Ten years ago this month, I returned to the UK, after four very long years living ‘the dream’ abroad. As one of the minority of English people that actually like living here, I let myself go back to that time when I moved away and thought about why I couldn’t settle and why I had to come home.
This first ramble is part one of a story, about what home is to me…
And as she looked down at her stomach, slowly expanding with unexpressed belly laughter, she thought, ‘what the fuck have I done?’
Standing on the patio, hot and heavy with the putrid smell of ripening kiwi, contemplating the sparkling ripples of the blue and green (should never be seen?) Adriatic Sea, she tried to feel the pleasure in her beautiful surroundings. ‘It is a glorious view’ she thought ‘but there’s more to life than a fucking view!’
It had been two years, a new life abroad, stress free, simple, calm, peaceful and idyllic. How could she have got it so wrong? A lifetime of yearning to live in another country and after just two years she was yearning for home! So not cool, she thought dismally, as she admitted to herself that not only did she love England but had never, nor would she ever, feel at home here.
But she had loved it here, she’d been so certain that she knew and understood this country, the people, the culture, when she married Drago she had eagerly drunk it all in, it was so unlike life in the UK, so natural and uncomplicated, the people so warm and welcoming, she felt that she had become a part of his world, she was accepted and that she belonged. The ten summers spent here with Drago and the children, learning the language, making friends, it had all led up to her decision for them to move and make their lives here. She was ready to simplify, to ‘work to live’, to draw and paint, to spend more time together. OK, she had made the decision after a particularly bad year or two of marriage but hey! she had always wanted to live abroad, he had always wanted to go home and children were adaptable right? It was as good a time as ever, a new start to the marriage and to their lives, it was exciting, terrifying and unifying, it was going to be great for everyone.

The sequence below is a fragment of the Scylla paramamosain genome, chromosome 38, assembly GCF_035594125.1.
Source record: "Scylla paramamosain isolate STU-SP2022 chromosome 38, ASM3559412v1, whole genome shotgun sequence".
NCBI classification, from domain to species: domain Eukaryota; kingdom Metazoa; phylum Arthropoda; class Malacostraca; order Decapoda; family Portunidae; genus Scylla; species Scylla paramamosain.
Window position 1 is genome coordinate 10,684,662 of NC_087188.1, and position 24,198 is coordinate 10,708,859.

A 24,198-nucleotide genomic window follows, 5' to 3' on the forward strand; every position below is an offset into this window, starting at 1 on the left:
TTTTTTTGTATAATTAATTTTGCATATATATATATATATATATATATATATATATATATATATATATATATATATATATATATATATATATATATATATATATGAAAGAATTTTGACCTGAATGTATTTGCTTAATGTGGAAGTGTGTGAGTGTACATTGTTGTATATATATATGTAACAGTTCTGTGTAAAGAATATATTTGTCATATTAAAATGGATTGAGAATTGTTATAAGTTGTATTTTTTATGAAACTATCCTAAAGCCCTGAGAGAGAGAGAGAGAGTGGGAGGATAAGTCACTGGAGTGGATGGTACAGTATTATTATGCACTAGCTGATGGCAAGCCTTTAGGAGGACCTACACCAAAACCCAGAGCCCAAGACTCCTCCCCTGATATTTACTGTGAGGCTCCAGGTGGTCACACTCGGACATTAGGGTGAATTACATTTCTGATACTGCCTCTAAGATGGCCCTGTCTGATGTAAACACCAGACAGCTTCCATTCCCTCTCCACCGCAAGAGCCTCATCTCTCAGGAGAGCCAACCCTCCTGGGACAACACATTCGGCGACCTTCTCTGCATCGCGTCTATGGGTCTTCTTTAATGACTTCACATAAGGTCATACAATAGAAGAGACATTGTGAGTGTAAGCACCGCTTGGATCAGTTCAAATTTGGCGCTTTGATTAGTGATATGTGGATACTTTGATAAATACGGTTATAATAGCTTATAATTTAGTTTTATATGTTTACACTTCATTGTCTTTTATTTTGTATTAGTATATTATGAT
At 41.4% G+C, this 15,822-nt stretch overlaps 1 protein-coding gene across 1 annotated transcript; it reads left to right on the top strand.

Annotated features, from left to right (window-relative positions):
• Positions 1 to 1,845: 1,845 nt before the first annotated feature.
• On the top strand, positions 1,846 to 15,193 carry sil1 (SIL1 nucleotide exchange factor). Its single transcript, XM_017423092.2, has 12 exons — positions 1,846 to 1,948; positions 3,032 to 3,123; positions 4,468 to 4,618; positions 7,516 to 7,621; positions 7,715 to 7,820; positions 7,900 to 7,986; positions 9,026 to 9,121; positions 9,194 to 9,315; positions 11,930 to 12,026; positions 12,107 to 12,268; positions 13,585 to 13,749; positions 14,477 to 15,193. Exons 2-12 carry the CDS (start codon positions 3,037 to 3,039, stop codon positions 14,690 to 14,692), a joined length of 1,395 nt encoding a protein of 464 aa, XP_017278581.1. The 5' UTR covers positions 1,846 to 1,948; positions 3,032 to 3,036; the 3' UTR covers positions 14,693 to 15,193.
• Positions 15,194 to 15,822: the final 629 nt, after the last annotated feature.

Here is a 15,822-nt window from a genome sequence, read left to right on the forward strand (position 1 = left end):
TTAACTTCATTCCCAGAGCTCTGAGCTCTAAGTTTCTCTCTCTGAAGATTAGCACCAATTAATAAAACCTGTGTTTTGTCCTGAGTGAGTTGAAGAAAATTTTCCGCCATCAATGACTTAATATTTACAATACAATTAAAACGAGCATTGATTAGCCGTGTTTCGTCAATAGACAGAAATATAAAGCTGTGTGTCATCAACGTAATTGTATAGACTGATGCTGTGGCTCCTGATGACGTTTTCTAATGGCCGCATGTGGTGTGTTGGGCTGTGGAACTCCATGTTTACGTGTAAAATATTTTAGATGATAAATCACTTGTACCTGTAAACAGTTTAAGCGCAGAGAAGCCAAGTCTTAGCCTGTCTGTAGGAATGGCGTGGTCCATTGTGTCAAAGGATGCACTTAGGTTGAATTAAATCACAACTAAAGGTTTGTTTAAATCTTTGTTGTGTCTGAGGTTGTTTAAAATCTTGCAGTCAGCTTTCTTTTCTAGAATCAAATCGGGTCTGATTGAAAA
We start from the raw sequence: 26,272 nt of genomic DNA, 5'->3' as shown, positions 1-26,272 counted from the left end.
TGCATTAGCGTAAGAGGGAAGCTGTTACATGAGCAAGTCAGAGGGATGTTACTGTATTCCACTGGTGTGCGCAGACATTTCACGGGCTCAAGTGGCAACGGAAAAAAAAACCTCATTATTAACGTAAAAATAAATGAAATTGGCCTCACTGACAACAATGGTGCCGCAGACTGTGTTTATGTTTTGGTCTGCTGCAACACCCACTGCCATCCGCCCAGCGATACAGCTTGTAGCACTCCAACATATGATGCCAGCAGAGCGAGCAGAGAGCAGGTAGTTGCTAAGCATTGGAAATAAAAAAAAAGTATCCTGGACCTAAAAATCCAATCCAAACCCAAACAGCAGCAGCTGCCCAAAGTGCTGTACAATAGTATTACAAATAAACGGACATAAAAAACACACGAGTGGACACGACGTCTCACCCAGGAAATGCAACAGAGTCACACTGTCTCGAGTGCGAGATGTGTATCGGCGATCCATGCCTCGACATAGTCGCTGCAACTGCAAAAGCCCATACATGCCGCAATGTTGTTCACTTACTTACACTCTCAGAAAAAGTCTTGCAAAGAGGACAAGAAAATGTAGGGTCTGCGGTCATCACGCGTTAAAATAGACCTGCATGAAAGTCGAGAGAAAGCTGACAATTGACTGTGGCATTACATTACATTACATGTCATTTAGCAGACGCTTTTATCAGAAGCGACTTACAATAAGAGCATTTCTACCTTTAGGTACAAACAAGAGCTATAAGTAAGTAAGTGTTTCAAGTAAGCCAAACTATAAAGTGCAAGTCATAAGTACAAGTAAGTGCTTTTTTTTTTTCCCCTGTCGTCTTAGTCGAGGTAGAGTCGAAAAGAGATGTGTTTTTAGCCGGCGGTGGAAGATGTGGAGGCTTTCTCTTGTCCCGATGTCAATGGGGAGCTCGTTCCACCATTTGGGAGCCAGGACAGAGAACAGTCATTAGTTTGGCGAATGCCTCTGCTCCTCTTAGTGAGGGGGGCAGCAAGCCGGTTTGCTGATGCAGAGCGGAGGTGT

She thought back over the past two years, when had she stopped laughing? Not real laughter at least, the kind that comes from your belly and ends in blissful tears. Polite laughter was the partner to political correctness, she loathed both and her face had become tight with the abhorrance of pretence.
It had started out brilliantly, the kids finished school, they packed up the car, said their tearful goodbyes and left for their new home. They spent the whole summer at the beach, swimming, sunning, partying, there was an endless stream of visiting friends from the UK, there was sunshine, wine, glorious strolls through beautiful old villages, dinner under the stars at mountain restaurants, it felt like an endless holiday! And then September arrived…
The thing with tourist destinations is just that, they are tourist destinations! when the tourists leave, they tend to take the soul of the place with them. Life does go on of course but at a much slower pace and those impromptu gatherings, the laughter, the ‘friends’, they all disappear. The folk that live and earn their livings in tourists spots have to appear full of life and fun, why would anyone go there otherwise? But as soon as the last tourist has left, those fun loving people turn their backs on each other and enter their tedious hibernation.
The gusto with which Drago had adopted the stereotypical, macho Balkan attitude of ‘I do what I want, you do what I say’ hadn’t been helpful and her doubt had set in quite early but, armed with the guilty knowledge that this had been her decision, she felt she had no choice but to adapt and go with it, to be the same as so many of the other wives, women that had never known anything different. She had no job prospects, conversational language skills not being quite enough :), she could count the number of friends she had made on three fingers, she had no money, two children in school, she had to rely on her husband. So she tried, tried to enjoy the peace, tried to make friends, tried to embrace the solitude, tried to create wonderful food from the pitiful allowance she was receiving, tried to forget her wonderful friends and family in England, tried to convince her children that they were happy, tried to love an increasingly absent and cruel husband, tried to follow her family tradition of laughing the bad stuff away.
She looked down again at her huge stomach, the evidence of her massive mistake. All those years of believing that life would be better in another country, that she would fit in, that being in the sun, seeing the sea, living a simple life would be enough to fulfill her. It had all been a fantasy. She finally understood that fulfillment came from within, that it wasn’t where you lived but who you lived with that mattered. She recognised that she had always been ‘out in the left field’ and always would be, but back home she had friends and family that would throw a ball out to her and bring her in, with shared memories, the same history, love and most importantly, the same silly, politically incorrect, belly reducing humour!
She looked out to the beautiful sea and took a deep breath, how the hell was she going to tell everyone that she wanted to go home?